With the weakness in the share price, the forecast estimates FY2023 PE is currently 17. This is considerably lower than the long-run averages. The FY2023 P/S is 2.9, again significantly lower than the long-run averages. Meta was enjoying the higher valuation ratios because higher growth was baked into the share prices. The lower estimated forecast ratios we are now seeing are because growth is expected to be slower.
We will attempt to derive a valuation based on ROCGA Research, our affiliate company’s Cash Flow Returns On Investment based DCF tools.
To value the company, we model the company, back-test the valuation with the historical prices, and then forecast forward using the same model. More detail on how the modeling components work can be found here. We use non-cyclical, with medium strength and a life cycle stage of 3.
With forecast EPS estimates and a default model, we see Meta as significantly undervalued.
This model works extremely well historically where the model-derived valuation falls within the share price highs and lows. However, as mentioned earlier, the dynamics have changed and the model for the forecast years needs adjusting. Taking into account the transition that is expected in the social media sector, we reduce the forecast growth to 10% in the DCF model and change the life cycle stage to 4. We need to remember that Meta is still profitable and will continue to generate a significant amount of free cash. This excess cash can be used to either reinvest, buy back its own shares, or for making bolt-on acquisitions.
This is our preferred scenario. For FY2023 we see Meta undervalued by about 18%, increasing further to 41% for FY2024 and 65% for FY2025.
To be prudent some stress testing is warranted. With our preferred scenario above, we add 1% to the weighted cost of capital, increasing this from 5.2% to 6.2%. We see FY2022 and FY2023 as fair value and upside from FY2024 onwards.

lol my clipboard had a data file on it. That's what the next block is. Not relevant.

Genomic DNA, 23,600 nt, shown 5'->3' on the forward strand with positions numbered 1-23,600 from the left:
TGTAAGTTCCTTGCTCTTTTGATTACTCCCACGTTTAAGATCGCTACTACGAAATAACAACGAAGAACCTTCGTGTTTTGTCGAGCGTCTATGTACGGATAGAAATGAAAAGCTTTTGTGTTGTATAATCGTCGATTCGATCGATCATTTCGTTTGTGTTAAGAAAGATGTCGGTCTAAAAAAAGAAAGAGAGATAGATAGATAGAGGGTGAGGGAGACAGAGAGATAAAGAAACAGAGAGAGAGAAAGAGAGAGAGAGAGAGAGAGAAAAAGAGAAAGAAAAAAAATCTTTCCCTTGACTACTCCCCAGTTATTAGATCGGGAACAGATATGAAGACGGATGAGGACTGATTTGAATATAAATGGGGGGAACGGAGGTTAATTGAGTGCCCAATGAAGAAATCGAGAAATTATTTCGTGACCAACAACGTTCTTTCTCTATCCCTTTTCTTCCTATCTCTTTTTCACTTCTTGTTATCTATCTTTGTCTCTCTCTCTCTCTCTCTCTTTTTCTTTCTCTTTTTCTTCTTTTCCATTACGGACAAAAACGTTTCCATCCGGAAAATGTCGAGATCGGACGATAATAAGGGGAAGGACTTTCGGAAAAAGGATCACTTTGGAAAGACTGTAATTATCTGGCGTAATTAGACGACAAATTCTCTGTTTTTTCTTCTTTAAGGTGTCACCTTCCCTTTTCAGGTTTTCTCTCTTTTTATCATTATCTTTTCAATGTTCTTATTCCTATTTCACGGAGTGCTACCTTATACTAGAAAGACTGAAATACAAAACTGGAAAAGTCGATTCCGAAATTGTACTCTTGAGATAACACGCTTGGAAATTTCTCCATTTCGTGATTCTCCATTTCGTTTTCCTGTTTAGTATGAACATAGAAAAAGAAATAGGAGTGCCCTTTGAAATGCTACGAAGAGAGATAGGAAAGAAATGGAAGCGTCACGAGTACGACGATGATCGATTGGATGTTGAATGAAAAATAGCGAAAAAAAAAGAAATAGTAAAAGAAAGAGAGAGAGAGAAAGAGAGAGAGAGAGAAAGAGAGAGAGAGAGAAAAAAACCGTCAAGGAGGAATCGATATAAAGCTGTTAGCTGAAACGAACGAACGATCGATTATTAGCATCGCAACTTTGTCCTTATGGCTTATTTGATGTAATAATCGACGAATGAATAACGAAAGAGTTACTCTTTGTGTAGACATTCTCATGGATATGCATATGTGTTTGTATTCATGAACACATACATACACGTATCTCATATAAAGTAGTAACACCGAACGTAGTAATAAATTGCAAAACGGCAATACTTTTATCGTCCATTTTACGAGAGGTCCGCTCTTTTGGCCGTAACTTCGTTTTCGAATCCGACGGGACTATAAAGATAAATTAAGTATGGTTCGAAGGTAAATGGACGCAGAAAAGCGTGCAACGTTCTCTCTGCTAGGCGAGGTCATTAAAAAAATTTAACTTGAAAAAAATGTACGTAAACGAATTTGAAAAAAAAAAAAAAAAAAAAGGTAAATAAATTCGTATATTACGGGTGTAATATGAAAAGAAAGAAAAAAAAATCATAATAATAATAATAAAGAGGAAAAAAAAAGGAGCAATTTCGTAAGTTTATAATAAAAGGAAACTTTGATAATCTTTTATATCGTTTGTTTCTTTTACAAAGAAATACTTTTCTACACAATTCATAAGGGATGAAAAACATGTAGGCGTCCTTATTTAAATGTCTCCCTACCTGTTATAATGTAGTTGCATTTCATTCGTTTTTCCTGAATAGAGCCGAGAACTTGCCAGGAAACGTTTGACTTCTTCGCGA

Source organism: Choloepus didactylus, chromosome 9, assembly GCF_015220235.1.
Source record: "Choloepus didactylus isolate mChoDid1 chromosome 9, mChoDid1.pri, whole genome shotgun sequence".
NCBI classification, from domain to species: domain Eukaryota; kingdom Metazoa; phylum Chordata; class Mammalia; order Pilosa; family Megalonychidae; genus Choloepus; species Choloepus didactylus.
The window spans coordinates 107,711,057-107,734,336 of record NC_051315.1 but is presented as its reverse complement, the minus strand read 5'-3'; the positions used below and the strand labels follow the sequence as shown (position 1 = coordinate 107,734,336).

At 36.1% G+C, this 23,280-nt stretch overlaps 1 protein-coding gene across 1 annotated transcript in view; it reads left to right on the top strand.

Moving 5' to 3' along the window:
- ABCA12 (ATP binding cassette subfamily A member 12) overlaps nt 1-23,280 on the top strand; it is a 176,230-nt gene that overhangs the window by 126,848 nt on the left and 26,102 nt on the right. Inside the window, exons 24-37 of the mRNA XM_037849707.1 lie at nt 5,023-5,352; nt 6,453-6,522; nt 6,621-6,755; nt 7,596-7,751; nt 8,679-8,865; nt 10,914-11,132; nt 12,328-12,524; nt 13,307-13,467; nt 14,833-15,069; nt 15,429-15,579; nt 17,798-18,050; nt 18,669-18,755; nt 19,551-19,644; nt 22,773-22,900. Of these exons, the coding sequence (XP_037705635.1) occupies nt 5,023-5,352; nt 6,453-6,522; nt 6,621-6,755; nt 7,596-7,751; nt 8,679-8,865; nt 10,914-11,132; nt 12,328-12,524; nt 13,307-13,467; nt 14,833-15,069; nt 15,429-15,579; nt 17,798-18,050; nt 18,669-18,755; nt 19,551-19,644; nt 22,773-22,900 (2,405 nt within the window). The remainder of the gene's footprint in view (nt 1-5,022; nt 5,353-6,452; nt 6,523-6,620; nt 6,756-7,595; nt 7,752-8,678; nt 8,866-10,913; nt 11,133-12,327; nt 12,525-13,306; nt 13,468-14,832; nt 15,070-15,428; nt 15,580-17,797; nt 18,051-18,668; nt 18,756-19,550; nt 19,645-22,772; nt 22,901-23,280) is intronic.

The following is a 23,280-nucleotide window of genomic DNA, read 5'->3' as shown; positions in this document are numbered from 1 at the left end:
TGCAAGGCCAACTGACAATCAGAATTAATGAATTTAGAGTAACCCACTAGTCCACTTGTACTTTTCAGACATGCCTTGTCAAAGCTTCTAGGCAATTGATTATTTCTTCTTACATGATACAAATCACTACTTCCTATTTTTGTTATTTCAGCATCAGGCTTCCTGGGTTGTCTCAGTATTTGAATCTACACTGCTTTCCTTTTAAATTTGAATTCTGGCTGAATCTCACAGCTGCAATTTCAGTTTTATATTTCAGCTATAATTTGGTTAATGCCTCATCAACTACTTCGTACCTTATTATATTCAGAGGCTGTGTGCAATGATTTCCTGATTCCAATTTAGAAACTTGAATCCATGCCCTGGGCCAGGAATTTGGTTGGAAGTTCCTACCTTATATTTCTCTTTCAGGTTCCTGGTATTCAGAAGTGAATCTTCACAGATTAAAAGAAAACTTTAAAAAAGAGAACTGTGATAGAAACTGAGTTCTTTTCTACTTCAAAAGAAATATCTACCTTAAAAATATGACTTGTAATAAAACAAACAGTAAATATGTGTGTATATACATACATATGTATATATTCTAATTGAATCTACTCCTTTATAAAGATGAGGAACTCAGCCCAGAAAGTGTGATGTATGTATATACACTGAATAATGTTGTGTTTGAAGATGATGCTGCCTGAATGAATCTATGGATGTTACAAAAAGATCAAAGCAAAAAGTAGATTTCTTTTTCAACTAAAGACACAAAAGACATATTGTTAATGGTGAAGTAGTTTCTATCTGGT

Q4 results are to be announced on 1st February 2023. We need to keep an eye out for further slowdown in revenue or significant increases in losses from RL. With the recently announced cost-cutting program, we should expect a little more control over the bottom-line numbers. Unless something significant is revealed, any post-result weakness in prices should be transitory.
Our preferred scenario from above for FY2024 indicates Meta is undervalued by about 40%. Using a more conventional valuation method, the PE ratio of 18-20 for FY2024 gives us a share price range of $180-$200, again undervalued between 25% and 40%.
In our opinion, Meta is approaching a mature company stage and is becoming a cash cow, and we value it accordingly. It is going to be hard to value RL as a business (or even the monetization of WhatsApp). The investments required for RL are high, the risks are high, and so are the potential rewards. These investments (costs) are covered using the internally generated cash flows and we are valuing Meta standalone, including losses from RL, but excluding potential future benefits.
We are simply valuing Meta as a mature cash cow and it looks undervalued using ROCGA’s proprietary Cash Flow Returns On Investments based valuation tool. The stock looks undervalued using more conventional PE ratios as well. Taking into account that the company is also incubating options in RL and, to a lesser extent, in the possibility of monetizing WhatsApp, these make Meta a more compelling investment. We therefore assign a BUY rating.
Disclosure: I/we have no stock, option or similar derivative position in any of the companies mentioned, and no plans to initiate any such positions within the next 72 hours. I wrote this article myself, and it expresses my own opinions. I am not receiving compensation for it (other than from Seeking Alpha). I have no business relationship with any company whose stock is mentioned in this article.